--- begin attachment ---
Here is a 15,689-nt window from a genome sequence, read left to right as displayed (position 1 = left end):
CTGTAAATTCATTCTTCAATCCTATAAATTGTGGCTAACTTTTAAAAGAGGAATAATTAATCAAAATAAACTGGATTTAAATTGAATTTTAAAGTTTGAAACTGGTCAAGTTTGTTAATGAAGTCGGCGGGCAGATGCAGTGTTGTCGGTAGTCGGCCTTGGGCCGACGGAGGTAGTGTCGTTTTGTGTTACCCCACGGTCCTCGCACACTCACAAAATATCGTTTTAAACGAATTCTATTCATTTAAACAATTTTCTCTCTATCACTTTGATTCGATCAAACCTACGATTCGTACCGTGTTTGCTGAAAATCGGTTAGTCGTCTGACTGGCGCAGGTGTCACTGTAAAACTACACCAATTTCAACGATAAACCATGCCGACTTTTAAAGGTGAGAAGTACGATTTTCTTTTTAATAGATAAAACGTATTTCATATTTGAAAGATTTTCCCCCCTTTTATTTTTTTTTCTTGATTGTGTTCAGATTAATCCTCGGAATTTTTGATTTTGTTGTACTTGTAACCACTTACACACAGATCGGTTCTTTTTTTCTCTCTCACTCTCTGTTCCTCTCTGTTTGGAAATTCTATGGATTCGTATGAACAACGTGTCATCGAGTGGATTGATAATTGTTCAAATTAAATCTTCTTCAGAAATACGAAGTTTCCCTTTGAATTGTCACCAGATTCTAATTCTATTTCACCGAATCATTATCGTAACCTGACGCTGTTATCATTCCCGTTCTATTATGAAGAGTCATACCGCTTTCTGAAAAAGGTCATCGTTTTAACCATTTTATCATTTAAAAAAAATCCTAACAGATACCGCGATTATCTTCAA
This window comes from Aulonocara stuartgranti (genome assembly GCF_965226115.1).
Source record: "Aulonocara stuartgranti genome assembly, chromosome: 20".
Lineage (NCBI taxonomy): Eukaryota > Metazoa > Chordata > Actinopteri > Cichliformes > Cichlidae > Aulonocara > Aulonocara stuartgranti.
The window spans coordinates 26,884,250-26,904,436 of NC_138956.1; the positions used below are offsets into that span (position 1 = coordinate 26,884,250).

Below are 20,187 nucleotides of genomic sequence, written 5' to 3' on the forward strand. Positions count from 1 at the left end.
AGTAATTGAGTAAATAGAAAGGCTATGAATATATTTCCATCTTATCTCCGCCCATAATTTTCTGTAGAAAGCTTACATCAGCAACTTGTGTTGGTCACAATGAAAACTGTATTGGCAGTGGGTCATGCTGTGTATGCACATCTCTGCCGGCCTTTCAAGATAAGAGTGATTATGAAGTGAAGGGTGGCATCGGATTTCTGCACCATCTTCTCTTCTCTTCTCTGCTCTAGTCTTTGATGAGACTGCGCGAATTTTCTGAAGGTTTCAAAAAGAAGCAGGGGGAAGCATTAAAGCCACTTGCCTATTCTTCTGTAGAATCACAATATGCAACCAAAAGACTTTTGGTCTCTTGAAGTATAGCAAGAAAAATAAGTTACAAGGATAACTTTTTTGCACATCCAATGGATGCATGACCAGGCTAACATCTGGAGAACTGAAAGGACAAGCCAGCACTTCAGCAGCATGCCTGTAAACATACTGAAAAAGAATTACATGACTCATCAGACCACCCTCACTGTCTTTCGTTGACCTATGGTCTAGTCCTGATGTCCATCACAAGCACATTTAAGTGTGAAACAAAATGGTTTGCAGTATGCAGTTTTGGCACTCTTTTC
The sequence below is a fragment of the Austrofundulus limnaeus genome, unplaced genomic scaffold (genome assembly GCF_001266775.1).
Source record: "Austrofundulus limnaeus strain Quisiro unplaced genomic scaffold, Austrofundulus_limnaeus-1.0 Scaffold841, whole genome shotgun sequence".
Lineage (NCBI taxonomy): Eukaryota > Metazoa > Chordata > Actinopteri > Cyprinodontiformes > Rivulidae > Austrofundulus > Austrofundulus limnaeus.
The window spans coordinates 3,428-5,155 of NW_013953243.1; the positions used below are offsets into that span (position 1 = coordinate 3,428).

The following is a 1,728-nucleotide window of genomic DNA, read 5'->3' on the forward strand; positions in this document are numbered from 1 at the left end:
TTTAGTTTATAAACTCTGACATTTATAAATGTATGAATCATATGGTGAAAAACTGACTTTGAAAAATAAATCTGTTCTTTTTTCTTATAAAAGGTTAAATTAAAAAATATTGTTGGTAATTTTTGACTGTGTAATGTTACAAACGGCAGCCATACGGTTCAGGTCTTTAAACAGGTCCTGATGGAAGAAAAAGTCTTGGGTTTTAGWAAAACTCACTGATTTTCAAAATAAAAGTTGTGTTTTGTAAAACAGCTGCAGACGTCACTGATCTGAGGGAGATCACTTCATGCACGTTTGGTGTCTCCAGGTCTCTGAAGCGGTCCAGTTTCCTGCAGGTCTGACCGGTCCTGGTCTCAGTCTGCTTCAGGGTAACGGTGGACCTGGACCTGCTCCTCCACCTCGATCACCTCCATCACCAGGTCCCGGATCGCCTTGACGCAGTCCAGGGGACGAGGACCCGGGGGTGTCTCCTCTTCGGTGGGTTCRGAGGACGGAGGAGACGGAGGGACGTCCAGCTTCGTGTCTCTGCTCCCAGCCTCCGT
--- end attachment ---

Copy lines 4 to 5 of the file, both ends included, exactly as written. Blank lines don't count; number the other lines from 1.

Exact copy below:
Source record: "Aulonocara stuartgranti genome assembly, chromosome: 20".
Lineage (NCBI taxonomy): Eukaryota > Metazoa > Chordata > Actinopteri > Cichliformes > Cichlidae > Aulonocara > Aulonocara stuartgranti.